What Exactly Are Virtues?
AS HUMAN BEINGS in the world of time and space, we have to interact constantly with three basic realities:
1) things that cause or promise to cause pleasure;
2) things that cause or threaten to cause pain or harm; and
3) other persons.
Our passions tend to react automatically to pleasures and pains…If we form the habit of making our decisions and taking action based only on those automatic, irrational reactions, we will form vices—habits or patterns of acting that contradict what is truly good for our human nature. If we form the habit of taking into account those important emotional reactions as we make our decisions but finally taking action based on the firmer principles of faith and reason, we will form virtues. Virtues can simply be described as our natural powers acting habitually and easily in a proper manner, acting in accordance with the truth of our human nature and vocation. The more virtuous we are, the more doing-the-right-thing and experiencing the internal benefits of doing-the-right-thing—regardless of how difficult or complex that may be—become second nature.
The Cardinal Virtues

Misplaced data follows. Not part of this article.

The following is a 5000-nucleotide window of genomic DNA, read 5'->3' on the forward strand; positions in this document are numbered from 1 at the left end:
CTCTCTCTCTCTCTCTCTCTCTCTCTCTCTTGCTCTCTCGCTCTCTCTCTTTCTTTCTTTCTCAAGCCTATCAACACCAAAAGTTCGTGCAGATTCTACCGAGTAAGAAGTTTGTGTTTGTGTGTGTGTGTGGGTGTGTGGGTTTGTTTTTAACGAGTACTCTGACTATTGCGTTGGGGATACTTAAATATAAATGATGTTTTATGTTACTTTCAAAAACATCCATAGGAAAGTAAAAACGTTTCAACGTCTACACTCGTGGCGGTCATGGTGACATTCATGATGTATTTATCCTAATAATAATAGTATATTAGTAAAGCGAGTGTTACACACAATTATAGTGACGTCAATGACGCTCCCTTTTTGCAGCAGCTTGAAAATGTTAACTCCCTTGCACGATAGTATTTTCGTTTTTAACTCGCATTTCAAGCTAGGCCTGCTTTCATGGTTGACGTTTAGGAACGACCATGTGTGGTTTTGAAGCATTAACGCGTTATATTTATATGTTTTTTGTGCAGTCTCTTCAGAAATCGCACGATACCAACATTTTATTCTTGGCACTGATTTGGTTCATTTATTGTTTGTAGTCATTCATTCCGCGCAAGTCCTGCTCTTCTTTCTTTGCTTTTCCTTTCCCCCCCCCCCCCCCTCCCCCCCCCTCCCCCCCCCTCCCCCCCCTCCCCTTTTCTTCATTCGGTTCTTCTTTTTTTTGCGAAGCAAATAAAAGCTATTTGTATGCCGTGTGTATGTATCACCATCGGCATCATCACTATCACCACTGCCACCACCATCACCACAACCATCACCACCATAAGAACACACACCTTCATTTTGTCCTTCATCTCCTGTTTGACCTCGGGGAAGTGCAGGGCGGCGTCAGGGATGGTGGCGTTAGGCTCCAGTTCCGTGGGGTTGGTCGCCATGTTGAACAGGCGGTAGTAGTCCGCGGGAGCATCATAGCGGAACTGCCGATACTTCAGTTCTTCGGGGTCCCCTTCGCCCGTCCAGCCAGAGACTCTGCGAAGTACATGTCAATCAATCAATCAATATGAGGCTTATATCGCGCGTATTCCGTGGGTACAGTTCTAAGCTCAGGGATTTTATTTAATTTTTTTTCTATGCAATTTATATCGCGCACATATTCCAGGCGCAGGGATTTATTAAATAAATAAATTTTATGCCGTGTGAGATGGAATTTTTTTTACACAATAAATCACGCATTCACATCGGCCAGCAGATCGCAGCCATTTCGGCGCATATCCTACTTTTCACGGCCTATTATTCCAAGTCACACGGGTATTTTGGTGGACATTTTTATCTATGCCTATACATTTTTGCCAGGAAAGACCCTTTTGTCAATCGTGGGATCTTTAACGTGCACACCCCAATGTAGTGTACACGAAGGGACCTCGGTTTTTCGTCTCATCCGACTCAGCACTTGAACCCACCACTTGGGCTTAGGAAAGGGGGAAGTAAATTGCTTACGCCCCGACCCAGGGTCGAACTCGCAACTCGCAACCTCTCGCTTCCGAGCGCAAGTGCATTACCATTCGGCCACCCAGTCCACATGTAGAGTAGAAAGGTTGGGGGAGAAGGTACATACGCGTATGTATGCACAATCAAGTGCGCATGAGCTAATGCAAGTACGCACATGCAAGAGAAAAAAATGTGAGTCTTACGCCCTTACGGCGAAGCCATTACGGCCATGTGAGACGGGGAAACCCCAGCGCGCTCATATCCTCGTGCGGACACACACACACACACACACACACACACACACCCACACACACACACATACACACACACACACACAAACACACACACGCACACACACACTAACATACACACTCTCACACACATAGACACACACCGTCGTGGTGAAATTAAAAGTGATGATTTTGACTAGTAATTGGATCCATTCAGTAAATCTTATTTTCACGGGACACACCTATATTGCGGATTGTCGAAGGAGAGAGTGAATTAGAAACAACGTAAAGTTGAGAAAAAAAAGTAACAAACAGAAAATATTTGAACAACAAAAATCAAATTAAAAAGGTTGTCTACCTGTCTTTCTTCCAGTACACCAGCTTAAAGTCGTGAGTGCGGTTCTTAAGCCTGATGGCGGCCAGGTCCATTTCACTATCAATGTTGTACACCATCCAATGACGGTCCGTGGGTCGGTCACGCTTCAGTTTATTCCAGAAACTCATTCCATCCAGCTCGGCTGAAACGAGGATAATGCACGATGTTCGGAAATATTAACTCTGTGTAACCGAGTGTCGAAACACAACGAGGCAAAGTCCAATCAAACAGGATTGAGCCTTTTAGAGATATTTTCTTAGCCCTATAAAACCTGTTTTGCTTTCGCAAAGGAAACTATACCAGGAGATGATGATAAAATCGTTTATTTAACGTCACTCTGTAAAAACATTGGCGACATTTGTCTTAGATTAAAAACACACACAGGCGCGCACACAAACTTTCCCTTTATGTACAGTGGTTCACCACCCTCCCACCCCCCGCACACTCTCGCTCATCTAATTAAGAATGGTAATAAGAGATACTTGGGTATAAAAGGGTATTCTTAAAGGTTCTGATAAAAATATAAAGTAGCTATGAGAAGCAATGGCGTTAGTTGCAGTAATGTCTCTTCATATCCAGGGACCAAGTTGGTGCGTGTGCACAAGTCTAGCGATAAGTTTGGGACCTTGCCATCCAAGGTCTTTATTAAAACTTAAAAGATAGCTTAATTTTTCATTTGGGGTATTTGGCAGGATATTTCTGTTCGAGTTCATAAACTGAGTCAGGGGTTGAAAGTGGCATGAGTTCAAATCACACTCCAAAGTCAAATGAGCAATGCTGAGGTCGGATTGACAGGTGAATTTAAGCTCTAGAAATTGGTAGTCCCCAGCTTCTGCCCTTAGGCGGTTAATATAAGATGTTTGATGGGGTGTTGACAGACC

Through the ages, philosophers have identified four basic virtues that are like the hinges of our moral and spiritual life. (The word cardinal actually comes from the Latin word that means “hinge.”) They correspond to those three realities that we interact with on a regular basis.
If we learn to govern our raw desire for pleasure in accordance with what is truly healthy and in harmony with God’s purpose for our lives, we develop the cardinal virtue of temperance. Temperance takes different forms in relation to the different types of pleasure that we have to deal with (chastity, sobriety, meekness, humility). If we learn to govern the fear that pain and suffering inspire, so that this never impedes us from doing what is right and necessary according to God’s purpose for our lives, we develop the cardinal virtue of fortitude or courage, whose sister virtues include patience and perseverance. If we learn to treat all other persons (God as well as our fellow human beings) with the dignity that they deserve, regardless of how we may feel about them or what they may be able to do for or against us, then we grow in the virtue of justice, which also has a slew of sister virtues (e.g., honesty, piety, obedience).